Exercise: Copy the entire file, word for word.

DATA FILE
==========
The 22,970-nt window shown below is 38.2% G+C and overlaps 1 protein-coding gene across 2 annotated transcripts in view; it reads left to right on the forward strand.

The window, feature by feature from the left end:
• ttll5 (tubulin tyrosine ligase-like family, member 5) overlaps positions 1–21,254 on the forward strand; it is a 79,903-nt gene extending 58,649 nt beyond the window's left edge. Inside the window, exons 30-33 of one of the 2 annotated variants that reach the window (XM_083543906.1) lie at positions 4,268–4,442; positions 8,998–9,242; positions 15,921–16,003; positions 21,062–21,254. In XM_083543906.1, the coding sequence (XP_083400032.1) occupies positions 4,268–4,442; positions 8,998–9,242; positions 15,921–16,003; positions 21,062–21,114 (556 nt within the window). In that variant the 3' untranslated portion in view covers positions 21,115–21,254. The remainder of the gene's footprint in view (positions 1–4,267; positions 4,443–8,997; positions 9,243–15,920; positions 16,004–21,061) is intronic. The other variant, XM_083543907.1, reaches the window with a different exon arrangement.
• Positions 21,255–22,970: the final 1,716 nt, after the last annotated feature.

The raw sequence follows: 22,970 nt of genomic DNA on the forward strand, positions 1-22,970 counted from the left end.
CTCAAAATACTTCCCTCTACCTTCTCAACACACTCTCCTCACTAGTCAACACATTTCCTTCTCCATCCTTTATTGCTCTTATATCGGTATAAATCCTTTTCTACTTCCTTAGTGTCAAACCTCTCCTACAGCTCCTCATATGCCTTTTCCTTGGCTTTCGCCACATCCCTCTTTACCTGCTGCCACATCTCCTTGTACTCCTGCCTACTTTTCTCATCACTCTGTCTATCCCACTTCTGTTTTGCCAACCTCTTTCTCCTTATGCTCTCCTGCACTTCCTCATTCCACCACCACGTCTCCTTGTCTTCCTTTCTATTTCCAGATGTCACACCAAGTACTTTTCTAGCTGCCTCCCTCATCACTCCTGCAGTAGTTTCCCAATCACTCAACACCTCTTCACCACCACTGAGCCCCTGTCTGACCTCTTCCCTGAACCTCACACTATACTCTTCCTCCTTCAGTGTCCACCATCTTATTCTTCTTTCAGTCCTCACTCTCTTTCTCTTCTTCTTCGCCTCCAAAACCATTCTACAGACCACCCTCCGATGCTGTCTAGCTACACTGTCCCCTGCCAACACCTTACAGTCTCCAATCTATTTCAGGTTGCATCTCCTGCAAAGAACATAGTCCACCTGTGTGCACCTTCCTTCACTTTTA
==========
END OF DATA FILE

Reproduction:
The 22,970-nt window shown below is 38.2% G+C and overlaps 1 protein-coding gene across 2 annotated transcripts in view; it reads left to right on the forward strand.

The window, feature by feature from the left end:
• ttll5 (tubulin tyrosine ligase-like family, member 5) overlaps positions 1–21,254 on the forward strand; it is a 79,903-nt gene extending 58,649 nt beyond the window's left edge. Inside the window, exons 30-33 of one of the 2 annotated variants that reach the window (XM_083543906.1) lie at positions 4,268–4,442; positions 8,998–9,242; positions 15,921–16,003; positions 21,062–21,254. In XM_083543906.1, the coding sequence (XP_083400032.1) occupies positions 4,268–4,442; positions 8,998–9,242; positions 15,921–16,003; positions 21,062–21,114 (556 nt within the window). In that variant the 3' untranslated portion in view covers positions 21,115–21,254. The remainder of the gene's footprint in view (positions 1–4,267; positions 4,443–8,997; positions 9,243–15,920; positions 16,004–21,061) is intronic. The other variant, XM_083543907.1, reaches the window with a different exon arrangement.
• Positions 21,255–22,970: the final 1,716 nt, after the last annotated feature.

The raw sequence follows: 22,970 nt of genomic DNA on the forward strand, positions 1-22,970 counted from the left end.
CTCAAAATACTTCCCTCTACCTTCTCAACACACTCTCCTCACTAGTCAACACATTTCCTTCTCCATCCTTTATTGCTCTTATATCGGTATAAATCCTTTTCTACTTCCTTAGTGTCAAACCTCTCCTACAGCTCCTCATATGCCTTTTCCTTGGCTTTCGCCACATCCCTCTTTACCTGCTGCCACATCTCCTTGTACTCCTGCCTACTTTTCTCATCACTCTGTCTATCCCACTTCTGTTTTGCCAACCTCTTTCTCCTTATGCTCTCCTGCACTTCCTCATTCCACCACCACGTCTCCTTGTCTTCCTTTCTATTTCCAGATGTCACACCAAGTACTTTTCTAGCTGCCTCCCTCATCACTCCTGCAGTAGTTTCCCAATCACTCAACACCTCTTCACCACCACTGAGCCCCTGTCTGACCTCTTCCCTGAACCTCACACTATACTCTTCCTCCTTCAGTGTCCACCATCTTATTCTTCTTTCAGTCCTCACTCTCTTTCTCTTCTTCTTCGCCTCCAAAACCATTCTACAGACCACCCTCCGATGCTGTCTAGCTACACTGTCCCCTGCCAACACCTTACAGTCTCCAATCTATTTCAGGTTGCATCTCCTGCAAAGAACATAGTCCACCTGTGTGCACCTTCCTTCACTTTTA